GREEN BAY — Adrian Amos might not even leave the hotel. Despite his intimate knowledge of Windy City eateries and the best spots to shop on Michigan Avenue after four years there, the Chicago Bears-turned-Green Bay Packers safety might limit himself to a few restaurant and retail recommendations for his teammates and just stay in on Wednesday night.
“I’ll get some room service or something,” Amos said Tuesday after practice.
Yes, Amos is taking his Packers debut in Thursday night’s season opener against the Bears at Soldier Field very seriously. But not because he’ll be sharing the field with the guy who used to have his new job: Packers-turned-Bears safety Ha Ha Clinton-Dix.
“I guess for fans and things like that it’s big, but to me, it’s just how it worked out. It’s not like it was something that was planned or anything like that,” said Amos, who joined the Packers as a free agent in March, signing a four-year, $36 million deal ($12 million guaranteed). “I don’t see it as anything. A lot of people try to make it me versus him and stuff like that, but it’s not really that way. Whether he does well or not, it has nothing to do with whether I do well or not.”
And to be sure, Amos wants to do well. The Packers signed him and then drafted his running mate, first-round pick Darnell Savage, in hopes of remaking a position that became problematic in recent years — in part because Clinton-Dix, the team’s 2014 first-round pick, didn’t parlay a 2016 Pro Bowl selection into continued top-flight play and a lucrative contract extension.
Instead, the Packers moved on from him at the trade deadline, shipping Clinton-Dix to the Washington Redskins for a fourth-round pick — a pick they used in a trade to move up and take Savage at No. 21 overall, the same spot where they chose Clinton-Dix five years earlier.
In a sign of just how devoid the Packers defense was of takeaways last year, Clinton-Dix played in only seven games before being traded and still led the team in interceptions with three. He left Washington and signed a one-year, $2 million deal with the Bears in hopes of regaining his Pro Bowl form with one of the league’s best defenses. He’s lining up in Amos’ old spot as the safety sidekick to Eddie Jackson, a first-team All-Pro last season.
“I haven’t been a part of a group like this since I was a rookie in the league,” Clinton-Dix said midway through training camp, referring to the Packers’ 2014 defense, which was terrific during the second half of that season en route to an NFC Championship Game berth.
“Being able to be around this many guys with this much talent, elite players in the front seven, it’ll make my job easier. One of my coaches told me: ‘We’re not here to make the honor roll; we’re here to make plays.’ We’ll definitely have more chances to make plays and take chances.”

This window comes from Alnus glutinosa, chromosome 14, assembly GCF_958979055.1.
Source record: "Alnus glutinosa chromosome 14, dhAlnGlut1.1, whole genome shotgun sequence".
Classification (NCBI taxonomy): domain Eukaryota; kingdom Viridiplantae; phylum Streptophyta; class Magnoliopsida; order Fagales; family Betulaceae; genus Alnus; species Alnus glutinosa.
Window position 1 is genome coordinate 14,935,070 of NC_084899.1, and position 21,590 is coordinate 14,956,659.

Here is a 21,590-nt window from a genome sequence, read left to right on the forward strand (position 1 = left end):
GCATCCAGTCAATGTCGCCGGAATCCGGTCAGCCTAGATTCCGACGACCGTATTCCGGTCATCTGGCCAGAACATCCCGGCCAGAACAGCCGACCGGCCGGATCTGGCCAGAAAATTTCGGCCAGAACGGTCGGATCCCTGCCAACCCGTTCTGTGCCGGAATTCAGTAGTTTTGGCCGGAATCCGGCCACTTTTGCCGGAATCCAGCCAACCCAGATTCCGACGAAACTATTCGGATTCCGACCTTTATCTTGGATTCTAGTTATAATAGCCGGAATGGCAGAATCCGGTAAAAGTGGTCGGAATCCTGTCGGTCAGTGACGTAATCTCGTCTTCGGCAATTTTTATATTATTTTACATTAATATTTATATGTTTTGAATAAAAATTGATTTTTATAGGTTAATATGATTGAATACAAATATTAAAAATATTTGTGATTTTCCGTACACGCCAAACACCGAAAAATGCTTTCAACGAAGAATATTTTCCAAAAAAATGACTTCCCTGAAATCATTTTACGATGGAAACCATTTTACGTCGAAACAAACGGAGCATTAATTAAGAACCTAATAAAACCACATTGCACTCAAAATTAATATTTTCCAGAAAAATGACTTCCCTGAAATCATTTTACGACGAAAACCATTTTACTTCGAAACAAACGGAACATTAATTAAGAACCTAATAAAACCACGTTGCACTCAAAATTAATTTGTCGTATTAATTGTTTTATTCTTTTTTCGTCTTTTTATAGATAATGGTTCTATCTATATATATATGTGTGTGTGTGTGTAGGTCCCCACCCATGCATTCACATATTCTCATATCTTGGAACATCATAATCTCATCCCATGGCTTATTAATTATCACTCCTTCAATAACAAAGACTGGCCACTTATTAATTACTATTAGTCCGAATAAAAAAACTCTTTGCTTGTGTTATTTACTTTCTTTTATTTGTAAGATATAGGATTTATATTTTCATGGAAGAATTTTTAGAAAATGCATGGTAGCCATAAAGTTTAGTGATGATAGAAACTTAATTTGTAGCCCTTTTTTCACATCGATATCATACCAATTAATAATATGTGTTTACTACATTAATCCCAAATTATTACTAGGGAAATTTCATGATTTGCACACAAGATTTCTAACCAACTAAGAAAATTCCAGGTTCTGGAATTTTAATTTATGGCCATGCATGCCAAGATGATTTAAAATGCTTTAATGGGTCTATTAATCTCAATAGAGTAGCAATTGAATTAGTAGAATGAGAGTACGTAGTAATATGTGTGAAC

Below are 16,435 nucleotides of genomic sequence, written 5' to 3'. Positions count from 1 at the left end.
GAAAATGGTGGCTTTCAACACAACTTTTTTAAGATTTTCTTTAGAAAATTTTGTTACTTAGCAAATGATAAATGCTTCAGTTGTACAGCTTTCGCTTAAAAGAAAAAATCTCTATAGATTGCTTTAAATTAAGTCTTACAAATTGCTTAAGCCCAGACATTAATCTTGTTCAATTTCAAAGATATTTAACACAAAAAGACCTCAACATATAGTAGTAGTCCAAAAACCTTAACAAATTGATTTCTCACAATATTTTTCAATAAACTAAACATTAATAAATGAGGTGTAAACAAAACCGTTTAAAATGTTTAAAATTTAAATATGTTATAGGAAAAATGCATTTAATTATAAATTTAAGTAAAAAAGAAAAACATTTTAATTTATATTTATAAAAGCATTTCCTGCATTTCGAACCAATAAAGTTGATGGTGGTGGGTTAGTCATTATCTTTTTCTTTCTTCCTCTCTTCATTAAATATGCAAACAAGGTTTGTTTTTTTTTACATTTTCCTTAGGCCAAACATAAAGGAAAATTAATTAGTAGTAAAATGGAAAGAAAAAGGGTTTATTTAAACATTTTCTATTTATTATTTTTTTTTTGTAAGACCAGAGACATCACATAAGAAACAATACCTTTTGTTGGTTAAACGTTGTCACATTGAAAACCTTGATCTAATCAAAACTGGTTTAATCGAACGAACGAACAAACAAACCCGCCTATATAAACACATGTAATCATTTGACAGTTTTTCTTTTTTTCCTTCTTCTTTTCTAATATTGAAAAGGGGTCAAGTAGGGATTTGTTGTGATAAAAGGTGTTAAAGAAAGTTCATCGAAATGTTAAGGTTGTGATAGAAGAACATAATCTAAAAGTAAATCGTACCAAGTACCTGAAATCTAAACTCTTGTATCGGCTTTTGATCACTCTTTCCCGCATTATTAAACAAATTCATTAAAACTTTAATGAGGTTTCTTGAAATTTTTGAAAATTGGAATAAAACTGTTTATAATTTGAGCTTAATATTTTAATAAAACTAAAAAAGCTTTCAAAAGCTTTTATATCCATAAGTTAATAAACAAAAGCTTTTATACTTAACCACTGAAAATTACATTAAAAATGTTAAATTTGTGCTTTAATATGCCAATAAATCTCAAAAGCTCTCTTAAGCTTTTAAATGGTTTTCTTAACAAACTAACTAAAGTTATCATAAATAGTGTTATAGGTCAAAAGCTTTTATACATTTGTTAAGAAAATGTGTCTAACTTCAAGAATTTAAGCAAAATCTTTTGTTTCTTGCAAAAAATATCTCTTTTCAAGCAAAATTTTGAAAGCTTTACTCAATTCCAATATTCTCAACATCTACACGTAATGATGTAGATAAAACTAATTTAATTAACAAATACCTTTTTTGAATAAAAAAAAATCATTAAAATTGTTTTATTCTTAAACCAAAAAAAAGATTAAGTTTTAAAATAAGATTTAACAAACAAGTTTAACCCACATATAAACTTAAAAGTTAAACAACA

Bears coach Matt Nagy said Clinton-Dix has assimilated well into new defensive coordinator Chuck Pagano’s scheme and has fit in well in the locker room.
“I’ll tell you what, I’m really, really proud of the way he’s handled himself since he’s been here. He’s been absolutely awesome,” Nagy said in a conference call with Wisconsin reporters this week. “He’s completely all-in on the culture that we have here, how we do things, his teammates. They’re brothers, man. It’s cool. It’s really neat to see. That’s all we ask for is for guys to just come in and do their job and play hard and work harder for your teammate, and he’s done that and more since he’s been here.”
Clinton-Dix’s ex-teammates, meanwhile, don’t seem to have any hard feelings toward him, as both wide receiver Davante Adams and quarterback Aaron Rodgers said they’re looking forward to seeing Clinton-Dix on the other side of the field and praised him for being a good teammate and friend.
“Ha’s one of my best friends,” Adams said. “He’s definitely in for a treat. He hasn’t seen me play this year, so there’s a few things he hasn’t seen. I’ve added a few more tools to the belt. It’ll be fun. I love Ha, so it’ll be good to see him and finally get a chance to go at him a little bit.”
Said Rodgers: “I have a ton of respect for Ha Ha. I enjoyed playing with him. We always had really interesting football conversations. He’s a student of the game, as most guys who went to Alabama. They really understand the ins and outs of the game, are tough players, they’re fun to be around and Ha’s no different. He was a lot of fun to be in the locker room with, to go to battle with, and I’m sure he’s talking about different things that I like to do. But it’ll be fun to play against him.”
Amos, meanwhile, says he is focused not on proving the Bears wrong for moving on from him but on proving the Packers right for bringing him aboard. While Nagy said Amos was the kind of player who “you can really trust him and you know he’s going to be there when you need him,” the Packers would like to see him be reliable but also be a playmaker. Amos enters the season with three career interceptions to Clinton-Dix’s 14.
“I’m just excited to get the season started, excited to see my role in this defense and want an opportunity to go out there and start off strong,” Amos said. “Things happen with the business part of it. That’s what it is, it’s a business. I’m just going out there trying to prove myself to the league. Not necessarily to the Bears or anybody, just to the league that I belong.”
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